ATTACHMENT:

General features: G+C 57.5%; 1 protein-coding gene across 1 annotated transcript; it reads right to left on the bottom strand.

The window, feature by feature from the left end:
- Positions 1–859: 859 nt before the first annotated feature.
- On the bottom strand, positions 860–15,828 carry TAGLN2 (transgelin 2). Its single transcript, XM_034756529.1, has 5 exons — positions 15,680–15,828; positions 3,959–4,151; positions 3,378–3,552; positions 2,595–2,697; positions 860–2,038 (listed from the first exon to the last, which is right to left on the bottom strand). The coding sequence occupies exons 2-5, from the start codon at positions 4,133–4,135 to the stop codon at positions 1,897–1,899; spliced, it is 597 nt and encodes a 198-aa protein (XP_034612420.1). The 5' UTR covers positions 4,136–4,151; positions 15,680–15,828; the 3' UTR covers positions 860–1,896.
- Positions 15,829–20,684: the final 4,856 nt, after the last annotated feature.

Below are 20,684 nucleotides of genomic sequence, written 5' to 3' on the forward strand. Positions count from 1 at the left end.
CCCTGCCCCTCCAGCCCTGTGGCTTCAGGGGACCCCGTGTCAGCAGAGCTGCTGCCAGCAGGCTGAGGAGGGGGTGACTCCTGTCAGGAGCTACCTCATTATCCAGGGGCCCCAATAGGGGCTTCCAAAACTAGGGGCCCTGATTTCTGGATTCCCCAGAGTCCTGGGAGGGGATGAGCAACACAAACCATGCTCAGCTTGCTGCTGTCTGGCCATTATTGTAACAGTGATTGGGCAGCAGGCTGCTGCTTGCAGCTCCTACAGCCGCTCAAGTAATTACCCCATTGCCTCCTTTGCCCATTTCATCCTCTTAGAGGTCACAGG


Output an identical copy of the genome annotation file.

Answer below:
General features: G+C 57.5%; 1 protein-coding gene across 1 annotated transcript; it reads right to left on the bottom strand.

The window, feature by feature from the left end:
- Positions 1–859: 859 nt before the first annotated feature.
- On the bottom strand, positions 860–15,828 carry TAGLN2 (transgelin 2). Its single transcript, XM_034756529.1, has 5 exons — positions 15,680–15,828; positions 3,959–4,151; positions 3,378–3,552; positions 2,595–2,697; positions 860–2,038 (listed from the first exon to the last, which is right to left on the bottom strand). The coding sequence occupies exons 2-5, from the start codon at positions 4,133–4,135 to the stop codon at positions 1,897–1,899; spliced, it is 597 nt and encodes a 198-aa protein (XP_034612420.1). The 5' UTR covers positions 4,136–4,151; positions 15,680–15,828; the 3' UTR covers positions 860–1,896.
- Positions 15,829–20,684: the final 4,856 nt, after the last annotated feature.

Below are 20,684 nucleotides of genomic sequence, written 5' to 3' on the forward strand. Positions count from 1 at the left end.
CCCTGCCCCTCCAGCCCTGTGGCTTCAGGGGACCCCGTGTCAGCAGAGCTGCTGCCAGCAGGCTGAGGAGGGGGTGACTCCTGTCAGGAGCTACCTCATTATCCAGGGGCCCCAATAGGGGCTTCCAAAACTAGGGGCCCTGATTTCTGGATTCCCCAGAGTCCTGGGAGGGGATGAGCAACACAAACCATGCTCAGCTTGCTGCTGTCTGGCCATTATTGTAACAGTGATTGGGCAGCAGGCTGCTGCTTGCAGCTCCTACAGCCGCTCAAGTAATTACCCCATTGCCTCCTTTGCCCATTTCATCCTCTTAGAGGTCACAGG